Writerhead Wednesday: Andrea Barrett in Writerhead

Welcome to Writerhead Wednesday, a weekly feature in which a brilliant, charming, remarkable author talks about her/his writerhead…a precious opportunity for looky-loos around the world to sneak into the creative noggins of talented writers and (ever so gently) muck about.

A few months ago while teaching a personal essay writing workshop, I happened upon an essay called “The Sea of Information”* by Andrea Barrett in which she documents her ascent (descent?) into writerhead. She’s looking through a handbook called What You Should Know About TUBERCULOSIS that was passed out to high school students in New York City between 1910 and 1920. The handbook is full of photographs of children deformed by tuberculosis and young people “taking the cure,” a drawing of a Tuberculosis Tree, a map marking the cases of tuberculosis in a particular New York neighborhood, and condescending passages that describe tuberculosis as a “disease of the poor–of those on or below the poverty line.”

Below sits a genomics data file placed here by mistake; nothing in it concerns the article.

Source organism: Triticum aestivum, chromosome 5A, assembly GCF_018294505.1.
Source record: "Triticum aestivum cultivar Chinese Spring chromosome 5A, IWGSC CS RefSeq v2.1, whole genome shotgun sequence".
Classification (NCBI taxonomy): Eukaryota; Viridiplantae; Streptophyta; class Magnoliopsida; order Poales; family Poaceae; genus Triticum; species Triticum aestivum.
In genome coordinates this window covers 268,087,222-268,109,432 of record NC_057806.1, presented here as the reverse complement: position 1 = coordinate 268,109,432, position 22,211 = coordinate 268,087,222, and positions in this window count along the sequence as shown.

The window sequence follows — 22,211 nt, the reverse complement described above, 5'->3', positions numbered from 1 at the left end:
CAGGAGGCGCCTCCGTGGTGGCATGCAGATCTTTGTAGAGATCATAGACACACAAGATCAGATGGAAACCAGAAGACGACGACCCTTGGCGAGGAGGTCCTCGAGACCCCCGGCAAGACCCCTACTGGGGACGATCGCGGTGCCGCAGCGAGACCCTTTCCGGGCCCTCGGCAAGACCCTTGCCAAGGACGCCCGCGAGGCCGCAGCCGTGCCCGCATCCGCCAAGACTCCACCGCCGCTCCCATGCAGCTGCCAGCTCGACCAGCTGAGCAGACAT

The tuberculosis handbook goes on to say: “We must further realize that there are two sorts of poor people–not only those financially handicapped and so unable to control their environment, but those who are mentally and morally poor, and lack intelligence, will power, and self-control….”

After describing the handbook in detail, Andrea Barrett shares the way her experience with this handbook prods her into writerhead. (No, she doesn’t call it writerhead, but that’s what it is.) Listen…

“The sound of that language–the officious, pushy, condescending sound of that–along with the eerie photographs and the remarkable drawing of the Tuberculosis Tree, made me want to write a novel. The feeling was as sudden, as intense, and as irrational as falling in love.”

And there she was. In writerhead. A feeling that was “as sudden, as intense, and as irrational as falling in love.”

Love it.


* “The Sea of Information” (which I read in The Best American Essays 2005, p. 10) was originally published in The Kenyon Review (Summer 2004).

Image: Sura Nualpradid / FreeDigitalPhotos.net